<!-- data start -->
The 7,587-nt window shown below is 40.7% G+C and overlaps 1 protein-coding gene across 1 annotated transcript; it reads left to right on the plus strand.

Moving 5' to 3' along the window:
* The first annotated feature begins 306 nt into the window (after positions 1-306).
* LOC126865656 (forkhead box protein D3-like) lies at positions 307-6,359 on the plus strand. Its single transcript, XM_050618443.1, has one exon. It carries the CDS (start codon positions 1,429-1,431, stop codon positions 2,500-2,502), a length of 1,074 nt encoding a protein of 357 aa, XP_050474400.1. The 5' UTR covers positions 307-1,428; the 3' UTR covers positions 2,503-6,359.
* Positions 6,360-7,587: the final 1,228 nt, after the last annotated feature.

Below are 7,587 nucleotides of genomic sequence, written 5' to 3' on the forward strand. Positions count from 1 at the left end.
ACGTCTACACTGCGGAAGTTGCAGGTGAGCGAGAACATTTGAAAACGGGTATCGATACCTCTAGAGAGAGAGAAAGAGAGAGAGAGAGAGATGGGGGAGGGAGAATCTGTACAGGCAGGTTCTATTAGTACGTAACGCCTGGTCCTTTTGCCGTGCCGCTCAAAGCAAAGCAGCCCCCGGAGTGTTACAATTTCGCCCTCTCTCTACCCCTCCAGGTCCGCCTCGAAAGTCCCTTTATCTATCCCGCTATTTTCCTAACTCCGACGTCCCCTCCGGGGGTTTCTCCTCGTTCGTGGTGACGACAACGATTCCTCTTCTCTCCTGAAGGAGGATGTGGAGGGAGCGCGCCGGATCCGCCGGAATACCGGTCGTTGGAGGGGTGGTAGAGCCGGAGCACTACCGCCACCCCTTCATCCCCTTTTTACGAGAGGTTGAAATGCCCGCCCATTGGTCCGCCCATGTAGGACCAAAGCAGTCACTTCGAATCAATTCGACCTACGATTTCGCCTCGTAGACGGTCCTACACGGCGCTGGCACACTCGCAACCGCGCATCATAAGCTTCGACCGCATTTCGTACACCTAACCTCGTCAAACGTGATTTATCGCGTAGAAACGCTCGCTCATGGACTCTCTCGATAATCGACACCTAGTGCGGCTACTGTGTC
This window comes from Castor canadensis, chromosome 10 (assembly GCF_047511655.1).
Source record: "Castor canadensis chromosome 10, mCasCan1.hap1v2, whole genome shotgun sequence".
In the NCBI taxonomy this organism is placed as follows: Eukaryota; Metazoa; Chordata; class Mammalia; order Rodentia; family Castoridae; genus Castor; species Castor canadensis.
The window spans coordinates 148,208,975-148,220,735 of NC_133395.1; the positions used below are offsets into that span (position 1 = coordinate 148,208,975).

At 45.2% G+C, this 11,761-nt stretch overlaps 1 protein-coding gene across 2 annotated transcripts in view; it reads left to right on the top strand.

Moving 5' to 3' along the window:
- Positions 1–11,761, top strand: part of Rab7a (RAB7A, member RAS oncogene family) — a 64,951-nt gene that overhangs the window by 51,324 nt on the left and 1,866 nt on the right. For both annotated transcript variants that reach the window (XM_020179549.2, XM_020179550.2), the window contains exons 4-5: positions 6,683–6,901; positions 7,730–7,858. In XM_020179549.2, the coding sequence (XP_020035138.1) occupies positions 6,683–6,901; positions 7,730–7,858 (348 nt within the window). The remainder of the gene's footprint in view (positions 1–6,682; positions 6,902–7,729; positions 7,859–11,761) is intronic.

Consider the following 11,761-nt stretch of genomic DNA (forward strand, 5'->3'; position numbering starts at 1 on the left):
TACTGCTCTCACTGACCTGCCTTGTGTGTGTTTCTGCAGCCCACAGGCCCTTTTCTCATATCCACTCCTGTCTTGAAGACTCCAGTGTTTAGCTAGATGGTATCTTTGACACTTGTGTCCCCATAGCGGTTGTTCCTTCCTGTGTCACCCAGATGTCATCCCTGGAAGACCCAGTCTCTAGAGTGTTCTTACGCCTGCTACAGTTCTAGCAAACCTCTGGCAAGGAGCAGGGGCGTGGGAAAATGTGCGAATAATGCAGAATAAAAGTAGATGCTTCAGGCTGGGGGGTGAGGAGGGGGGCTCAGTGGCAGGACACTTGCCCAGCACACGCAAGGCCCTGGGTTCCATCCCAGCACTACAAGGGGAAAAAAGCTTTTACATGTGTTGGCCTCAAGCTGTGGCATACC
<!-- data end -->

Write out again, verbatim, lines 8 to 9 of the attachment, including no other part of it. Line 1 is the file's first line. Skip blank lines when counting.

This window comes from Castor canadensis, chromosome 10 (assembly GCF_047511655.1).
Source record: "Castor canadensis chromosome 10, mCasCan1.hap1v2, whole genome shotgun sequence".